Perhaps you’re one of the millions of fans from all over the world who can appreciate the swelling nuances of Saúl Hernández‘ voice, his masterful guitar work over the decades and his tireless humanitarianism. But, even if you’re not a huge 80’s and 90’s alt rock fan, and aren’t too into Spanish-rock, chances are you’ve had an ex put a Caifanes track on a mix for you when you were all young and desperately hopeful about love. Or perhaps at a family function a cousin switched stations and you heard a Jaguares number in passing and everyone burst out into song. Maybe while in Mexico visiting family you started to form a unique bond with a middle-aged, long-haired hippy uncle, sharing your common interest in 80’s bands, Depeche Mode, and of course New Order standing above them all. You ooze a faux-nostalgia for an era of music history where you long for things to be purer, the industry less clichéd, the songs less trite, and the music more passionate, fresher, somehow more alive.
Whether you’re a recent fan or a die hard roadie who grew up on the post-punk rock ‘n roll ballads of Caifanes, or maybe even had the chance to rock out for real to one of Hernández’ earlier career performances with his first group Deimos or his second band, Las Insólitas Imágenes de Aurora, the fact of the matter is that Hernández is an absolute legend. Perhaps not as pop-tastic as their counterparts Maná, and notably darker, more original and arguably better looking, Caifanes’ and Jaguares’ originality withstood the test of time, controversially, due to Hernández’ vision.
The only real comparison for Hernández’ work might be Billy Corgan, who also started out in the avant spectrum with a gothic rock band and similarly catapulted to notoriety in the early 90’s only to destroy our souls with an abrupt and heart shattering disbanding of The Smashing Pumpkins in 2000. It may seem odd to the ear, since the two groups sound so dissimilar, but career-wise Corgan and Hernández literally kicked off their major success within a year of each other. Is it too wildly Chicago-centric of me to say that Caifanes could be the Smashing Pumpkins of Latin America? Apparently the Goo Goo Dolls got started up around the same time as Hernández and Corgan were kicking off their mainstream acts but that’s neither here nor there.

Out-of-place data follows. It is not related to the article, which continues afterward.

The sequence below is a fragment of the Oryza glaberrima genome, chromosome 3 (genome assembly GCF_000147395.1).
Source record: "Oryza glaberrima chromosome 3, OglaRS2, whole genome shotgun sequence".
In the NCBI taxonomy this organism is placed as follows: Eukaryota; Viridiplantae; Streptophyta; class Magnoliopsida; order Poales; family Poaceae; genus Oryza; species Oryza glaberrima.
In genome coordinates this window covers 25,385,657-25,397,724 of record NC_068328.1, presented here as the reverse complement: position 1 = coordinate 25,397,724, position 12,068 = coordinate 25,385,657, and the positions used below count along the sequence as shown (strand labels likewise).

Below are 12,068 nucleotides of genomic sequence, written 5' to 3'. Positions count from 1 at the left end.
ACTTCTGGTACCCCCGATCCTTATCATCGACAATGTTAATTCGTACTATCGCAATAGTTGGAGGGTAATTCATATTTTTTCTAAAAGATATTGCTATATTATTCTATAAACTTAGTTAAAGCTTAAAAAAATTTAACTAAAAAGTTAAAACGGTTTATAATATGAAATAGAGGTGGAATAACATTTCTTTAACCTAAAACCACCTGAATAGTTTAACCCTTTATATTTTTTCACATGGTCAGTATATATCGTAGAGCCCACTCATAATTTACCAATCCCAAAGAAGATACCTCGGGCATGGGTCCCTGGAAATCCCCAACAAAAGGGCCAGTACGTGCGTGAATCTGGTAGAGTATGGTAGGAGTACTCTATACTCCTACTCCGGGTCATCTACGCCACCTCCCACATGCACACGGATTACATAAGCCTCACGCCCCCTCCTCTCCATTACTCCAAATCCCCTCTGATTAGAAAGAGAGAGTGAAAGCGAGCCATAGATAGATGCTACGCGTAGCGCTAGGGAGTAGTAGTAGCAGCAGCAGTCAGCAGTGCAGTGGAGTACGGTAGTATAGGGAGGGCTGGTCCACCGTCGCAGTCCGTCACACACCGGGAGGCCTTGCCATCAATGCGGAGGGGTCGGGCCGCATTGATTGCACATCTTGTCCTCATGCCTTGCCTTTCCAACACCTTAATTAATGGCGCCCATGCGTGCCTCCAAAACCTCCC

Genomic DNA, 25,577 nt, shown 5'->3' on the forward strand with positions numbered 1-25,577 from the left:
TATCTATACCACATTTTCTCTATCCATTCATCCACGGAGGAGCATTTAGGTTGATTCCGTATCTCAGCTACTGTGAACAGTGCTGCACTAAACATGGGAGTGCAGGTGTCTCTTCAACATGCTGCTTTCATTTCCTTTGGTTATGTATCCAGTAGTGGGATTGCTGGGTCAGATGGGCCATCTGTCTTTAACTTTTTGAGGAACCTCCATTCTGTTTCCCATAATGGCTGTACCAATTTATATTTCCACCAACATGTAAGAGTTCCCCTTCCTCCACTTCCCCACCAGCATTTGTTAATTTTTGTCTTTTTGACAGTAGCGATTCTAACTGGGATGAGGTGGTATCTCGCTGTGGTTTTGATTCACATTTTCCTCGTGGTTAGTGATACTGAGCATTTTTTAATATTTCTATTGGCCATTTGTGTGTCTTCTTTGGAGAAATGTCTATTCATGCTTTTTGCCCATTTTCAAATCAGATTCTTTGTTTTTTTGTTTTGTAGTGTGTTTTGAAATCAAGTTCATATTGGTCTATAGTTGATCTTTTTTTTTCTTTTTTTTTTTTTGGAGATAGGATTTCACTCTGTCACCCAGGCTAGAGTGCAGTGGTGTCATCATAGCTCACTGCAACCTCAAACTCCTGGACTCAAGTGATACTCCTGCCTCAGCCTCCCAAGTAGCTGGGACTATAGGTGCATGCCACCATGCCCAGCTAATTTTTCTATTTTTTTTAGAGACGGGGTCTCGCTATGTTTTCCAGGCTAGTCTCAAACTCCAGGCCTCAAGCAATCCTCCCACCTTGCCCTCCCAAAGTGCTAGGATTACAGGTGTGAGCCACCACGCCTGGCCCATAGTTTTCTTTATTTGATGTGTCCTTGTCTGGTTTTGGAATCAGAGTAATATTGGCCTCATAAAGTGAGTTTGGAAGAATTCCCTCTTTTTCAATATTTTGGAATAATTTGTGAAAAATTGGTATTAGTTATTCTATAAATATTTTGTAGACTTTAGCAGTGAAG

As I came to this piece, I spent days trying to imagine how to start the article. What words could do justice to a man who people have watched span a life of music, public turmoil, activism and endless productions. Hernández’ music is quite possibly the voice of an entire generation or three, and having been only barely conceived when his vocal chords began to echo across the world, makes for an interesting, if not erroneous perspective. As a young artist, a writer and a free thinker, I’m most intrigued by Hernández early career. I wonder what he must have been like in his youth, the stories he can tell about growing up in a volatile and hostile Mexico in the 70’s. I wonder what brooding Bauhaus tapes sit in his private collection and what bands he was mix-taping up for his exes?
Haven’t you ever wondered, where the poetry comes from? What was Hernández reading, or watching or thinking about when he started to pen those infamous lines of La célula que explota?
Well Hernández confides, “I can’t compose a song without my guitar in hand. I can’t write song lyrics without the guitar. When I have the letter it always comes with the melody. When I have the melody it always comes with the words.”
As we talked via telephone, Hernández noted the deeply personal nature of this solo effort. He shared his challenge with coming at this, though stripped down, no less complicated project: a solo album. “When you make music with other people you have a trajectory to follow, you have a path to stay on. But when you work alone on something, you are the first and the only step. There’s no course. You’re standing alone in a desert, an ocean and you have to find your way to the path.”
Over the phone, I noticed a sincere, quiet and very calm man. I heard the voice of a collected and contemplative person, as he shared, almost sentimentally, his political proclivities. Known for his staunch Amnesty International work, vocal objurgation of the current state of immigrant affairs in the U.S., and his great concern for the horrendous crimes surrounding the Juarez mass murders, Hernández emotes and empathizes. “It hurts. You hear about these things or you see them, you live them, and it hurts you as a human being, at your core.”
I asked Hernández, who stands as an icon and idol of a very vibrant, rebellious youth culture in Mexico, what his thoughts might be about the current conditions for youth in Mexico. His view on the matter: “The politicians give their reports and public addresses on finances and all the improvements they’ve supposedly made in the country, but they never speak about the youth […] Can you imagine, these kids are going to college and know they won’t find jobs when they finish. The government needs to do something, [they] need to acknowledge the youth.”
Speaking about his inspirations, ranging from John Lennon, Bruce Springsteen and Octavio Paz’s seminal text, El laberinto de soledad, and how his approach to music has changed over the years, he specified the importance of living, and surrounding yourself with family and people you love. “You can’t write about what you don’t know,” Hernández posits. But, ironically the question goes both ways. Asking Hernández how he feels he has changed over the years as a person, his response, as clear as his lyrics, “The music changed me into a better person.”